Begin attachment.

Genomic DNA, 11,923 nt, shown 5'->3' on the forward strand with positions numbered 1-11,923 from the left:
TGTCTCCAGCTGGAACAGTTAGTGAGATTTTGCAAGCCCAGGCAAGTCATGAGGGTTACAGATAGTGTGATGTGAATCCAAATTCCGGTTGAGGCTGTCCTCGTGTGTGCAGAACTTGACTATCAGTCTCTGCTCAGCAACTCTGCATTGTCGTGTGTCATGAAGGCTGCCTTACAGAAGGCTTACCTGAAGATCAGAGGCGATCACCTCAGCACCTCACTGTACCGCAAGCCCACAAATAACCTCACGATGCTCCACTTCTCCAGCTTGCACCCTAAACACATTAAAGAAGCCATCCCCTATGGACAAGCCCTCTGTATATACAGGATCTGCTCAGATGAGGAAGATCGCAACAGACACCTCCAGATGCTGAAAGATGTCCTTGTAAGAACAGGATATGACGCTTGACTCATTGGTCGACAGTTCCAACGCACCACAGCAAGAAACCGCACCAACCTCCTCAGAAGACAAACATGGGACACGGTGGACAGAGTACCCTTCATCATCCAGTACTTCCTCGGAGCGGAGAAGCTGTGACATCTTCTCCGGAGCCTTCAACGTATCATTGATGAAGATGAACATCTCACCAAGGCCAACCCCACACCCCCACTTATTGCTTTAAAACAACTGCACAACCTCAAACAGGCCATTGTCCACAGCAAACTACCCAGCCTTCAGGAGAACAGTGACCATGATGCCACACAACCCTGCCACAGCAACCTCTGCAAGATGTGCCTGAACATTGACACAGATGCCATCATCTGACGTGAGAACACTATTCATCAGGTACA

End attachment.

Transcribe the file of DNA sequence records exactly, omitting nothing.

Genomic DNA, 11,923 nt, shown 5'->3' on the forward strand with positions numbered 1-11,923 from the left:
TGTCTCCAGCTGGAACAGTTAGTGAGATTTTGCAAGCCCAGGCAAGTCATGAGGGTTACAGATAGTGTGATGTGAATCCAAATTCCGGTTGAGGCTGTCCTCGTGTGTGCAGAACTTGACTATCAGTCTCTGCTCAGCAACTCTGCATTGTCGTGTGTCATGAAGGCTGCCTTACAGAAGGCTTACCTGAAGATCAGAGGCGATCACCTCAGCACCTCACTGTACCGCAAGCCCACAAATAACCTCACGATGCTCCACTTCTCCAGCTTGCACCCTAAACACATTAAAGAAGCCATCCCCTATGGACAAGCCCTCTGTATATACAGGATCTGCTCAGATGAGGAAGATCGCAACAGACACCTCCAGATGCTGAAAGATGTCCTTGTAAGAACAGGATATGACGCTTGACTCATTGGTCGACAGTTCCAACGCACCACAGCAAGAAACCGCACCAACCTCCTCAGAAGACAAACATGGGACACGGTGGACAGAGTACCCTTCATCATCCAGTACTTCCTCGGAGCGGAGAAGCTGTGACATCTTCTCCGGAGCCTTCAACGTATCATTGATGAAGATGAACATCTCACCAAGGCCAACCCCACACCCCCACTTATTGCTTTAAAACAACTGCACAACCTCAAACAGGCCATTGTCCACAGCAAACTACCCAGCCTTCAGGAGAACAGTGACCATGATGCCACACAACCCTGCCACAGCAACCTCTGCAAGATGTGCCTGAACATTGACACAGATGCCATCATCTGACGTGAGAACACTATTCATCAGGTACA